van den Brink (2010):
In the intensively farmed maize-growing regions in the USA, surface waters have often been contaminated by herbicides, principally as a result of precipitation run-off shortly after application of herbicides to maize and other crops. In general, glyphosate and glufosinate-ammonium are relatively rapidly broken down in the field. A model study in which glyphosate-tolerant maize and glufosinate-ammonium tolerant maize were compared with conventional maize showed that glyphosate and glufosinate-ammonium loads in run-off could be generally one-fifth to one-tenth of those of atrazine and alachlor. This is an indication that the introduction of herbicide resistant maize has reduced herbicide concentrations in vulnerable watersheds (Cerdeira and Duke, 2006).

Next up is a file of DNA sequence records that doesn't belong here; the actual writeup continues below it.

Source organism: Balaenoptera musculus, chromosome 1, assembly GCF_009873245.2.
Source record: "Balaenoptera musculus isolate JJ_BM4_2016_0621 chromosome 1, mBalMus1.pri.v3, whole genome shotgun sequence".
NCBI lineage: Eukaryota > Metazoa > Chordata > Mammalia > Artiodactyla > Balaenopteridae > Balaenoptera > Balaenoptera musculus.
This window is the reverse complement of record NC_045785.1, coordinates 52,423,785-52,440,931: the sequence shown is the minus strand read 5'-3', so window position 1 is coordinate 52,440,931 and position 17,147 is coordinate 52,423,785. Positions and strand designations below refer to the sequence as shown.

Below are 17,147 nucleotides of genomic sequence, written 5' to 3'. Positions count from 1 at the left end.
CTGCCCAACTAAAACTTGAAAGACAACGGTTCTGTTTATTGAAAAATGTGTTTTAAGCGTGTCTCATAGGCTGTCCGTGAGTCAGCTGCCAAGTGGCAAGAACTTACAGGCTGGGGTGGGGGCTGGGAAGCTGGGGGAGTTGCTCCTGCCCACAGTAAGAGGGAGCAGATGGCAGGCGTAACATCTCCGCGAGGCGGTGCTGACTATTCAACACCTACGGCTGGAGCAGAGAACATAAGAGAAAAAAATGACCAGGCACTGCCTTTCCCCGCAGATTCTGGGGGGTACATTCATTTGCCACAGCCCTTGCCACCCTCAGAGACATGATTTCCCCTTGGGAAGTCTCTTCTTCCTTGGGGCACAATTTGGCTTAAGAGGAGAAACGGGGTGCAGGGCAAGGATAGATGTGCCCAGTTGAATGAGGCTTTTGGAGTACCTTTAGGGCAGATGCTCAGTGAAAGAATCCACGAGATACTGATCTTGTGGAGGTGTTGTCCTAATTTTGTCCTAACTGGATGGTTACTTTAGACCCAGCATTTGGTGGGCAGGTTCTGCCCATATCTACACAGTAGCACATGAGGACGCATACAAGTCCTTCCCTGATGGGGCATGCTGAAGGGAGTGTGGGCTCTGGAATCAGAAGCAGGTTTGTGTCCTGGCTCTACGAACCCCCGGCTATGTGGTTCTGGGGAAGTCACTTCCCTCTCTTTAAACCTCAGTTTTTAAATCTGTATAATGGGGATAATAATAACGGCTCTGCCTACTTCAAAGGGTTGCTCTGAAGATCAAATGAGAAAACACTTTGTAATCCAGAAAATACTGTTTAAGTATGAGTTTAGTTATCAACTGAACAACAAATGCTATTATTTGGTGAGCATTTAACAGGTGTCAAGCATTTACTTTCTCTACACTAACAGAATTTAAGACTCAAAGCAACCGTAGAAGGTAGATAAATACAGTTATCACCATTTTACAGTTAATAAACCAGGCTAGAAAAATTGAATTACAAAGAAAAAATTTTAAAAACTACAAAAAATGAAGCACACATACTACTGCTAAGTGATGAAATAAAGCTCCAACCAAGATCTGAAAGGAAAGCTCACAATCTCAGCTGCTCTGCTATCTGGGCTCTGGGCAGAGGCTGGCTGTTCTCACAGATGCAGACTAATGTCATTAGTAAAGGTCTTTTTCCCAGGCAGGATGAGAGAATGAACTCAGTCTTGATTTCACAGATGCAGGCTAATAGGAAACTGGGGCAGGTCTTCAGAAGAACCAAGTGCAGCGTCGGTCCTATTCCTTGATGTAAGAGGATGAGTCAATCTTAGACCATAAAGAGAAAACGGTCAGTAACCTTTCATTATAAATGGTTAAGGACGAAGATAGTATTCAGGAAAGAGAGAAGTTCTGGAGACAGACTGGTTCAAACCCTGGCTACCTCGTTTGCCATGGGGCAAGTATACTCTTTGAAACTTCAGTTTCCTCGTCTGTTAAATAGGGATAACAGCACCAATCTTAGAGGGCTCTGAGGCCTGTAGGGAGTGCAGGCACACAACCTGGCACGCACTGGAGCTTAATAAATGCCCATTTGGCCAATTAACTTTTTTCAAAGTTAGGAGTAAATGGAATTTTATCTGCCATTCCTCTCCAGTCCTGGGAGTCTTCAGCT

van den Brink (2010):
The first released insect-resistant maize provided protection against the European corn borer and a reduction in insecticide use was expected. Fewer non-selective insecticides, such as organophosphates and synthetic pyrethroids, could be used. The introduction of insect-resistant maize reduced the risks associated with the application of some insecticides including risks from exposure to field workers’ and consumers, adverse effects on nontarget species, and ground water contamination by insecticides.
van den Brink (2010):
Drought tolerance of Bt maize with resistance to rootworm is improved, because the rooting system is not suffering from rootworms (Andow, pers. comm., see appendix) A higher production and a more efficient use of water is a positive environmental effect.
As I said, there is much, much more that can be added to this section which directly address many of the harms identified in the status quo but you need to figure how to condense into a four minute constructive speech.
Good luck debaters. Have fun with this topic.
Fernandez-Cornejo, J., Caswell, M. (2006), The First Decade of Genetically Engineered Crops in the United States, Economic Information Bulletin, No. 11